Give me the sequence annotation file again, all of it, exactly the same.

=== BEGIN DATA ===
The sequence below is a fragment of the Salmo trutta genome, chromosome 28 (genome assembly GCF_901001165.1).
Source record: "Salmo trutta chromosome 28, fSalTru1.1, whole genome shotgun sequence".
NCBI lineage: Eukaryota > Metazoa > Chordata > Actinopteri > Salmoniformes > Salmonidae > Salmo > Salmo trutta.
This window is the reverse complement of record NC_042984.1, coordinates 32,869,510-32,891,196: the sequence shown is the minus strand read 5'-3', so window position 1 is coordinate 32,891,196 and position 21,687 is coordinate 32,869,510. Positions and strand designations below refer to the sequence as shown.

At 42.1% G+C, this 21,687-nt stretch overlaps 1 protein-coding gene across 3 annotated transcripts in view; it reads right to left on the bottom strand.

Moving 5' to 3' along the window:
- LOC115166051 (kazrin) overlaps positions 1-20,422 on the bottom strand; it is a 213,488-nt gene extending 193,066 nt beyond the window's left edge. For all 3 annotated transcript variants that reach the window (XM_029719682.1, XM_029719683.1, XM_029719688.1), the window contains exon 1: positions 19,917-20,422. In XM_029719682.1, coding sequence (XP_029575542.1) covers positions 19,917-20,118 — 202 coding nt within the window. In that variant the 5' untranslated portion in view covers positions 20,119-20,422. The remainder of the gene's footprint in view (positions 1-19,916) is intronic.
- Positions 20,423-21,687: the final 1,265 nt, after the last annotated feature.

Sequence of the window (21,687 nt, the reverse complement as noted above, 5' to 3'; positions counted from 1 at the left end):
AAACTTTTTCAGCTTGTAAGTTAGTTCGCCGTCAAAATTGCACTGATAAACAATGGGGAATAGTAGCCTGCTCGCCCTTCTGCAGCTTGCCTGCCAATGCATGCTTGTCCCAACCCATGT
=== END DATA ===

The sequence below is a fragment of the Salmo trutta genome, chromosome 28 (genome assembly GCF_901001165.1).
Source record: "Salmo trutta chromosome 28, fSalTru1.1, whole genome shotgun sequence".
NCBI lineage: Eukaryota > Metazoa > Chordata > Actinopteri > Salmoniformes > Salmonidae > Salmo > Salmo trutta.
This window is the reverse complement of record NC_042984.1, coordinates 32,869,510-32,891,196: the sequence shown is the minus strand read 5'-3', so window position 1 is coordinate 32,891,196 and position 21,687 is coordinate 32,869,510. Positions and strand designations below refer to the sequence as shown.

At 42.1% G+C, this 21,687-nt stretch overlaps 1 protein-coding gene across 3 annotated transcripts in view; it reads right to left on the bottom strand.

Moving 5' to 3' along the window:
- LOC115166051 (kazrin) overlaps positions 1-20,422 on the bottom strand; it is a 213,488-nt gene extending 193,066 nt beyond the window's left edge. For all 3 annotated transcript variants that reach the window (XM_029719682.1, XM_029719683.1, XM_029719688.1), the window contains exon 1: positions 19,917-20,422. In XM_029719682.1, coding sequence (XP_029575542.1) covers positions 19,917-20,118 — 202 coding nt within the window. In that variant the 5' untranslated portion in view covers positions 20,119-20,422. The remainder of the gene's footprint in view (positions 1-19,916) is intronic.
- Positions 20,423-21,687: the final 1,265 nt, after the last annotated feature.

Sequence of the window (21,687 nt, the reverse complement as noted above, 5' to 3'; positions counted from 1 at the left end):
AAACTTTTTCAGCTTGTAAGTTAGTTCGCCGTCAAAATTGCACTGATAAACAATGGGGAATAGTAGCCTGCTCGCCCTTCTGCAGCTTGCCTGCCAATGCATGCTTGTCCCAACCCATGT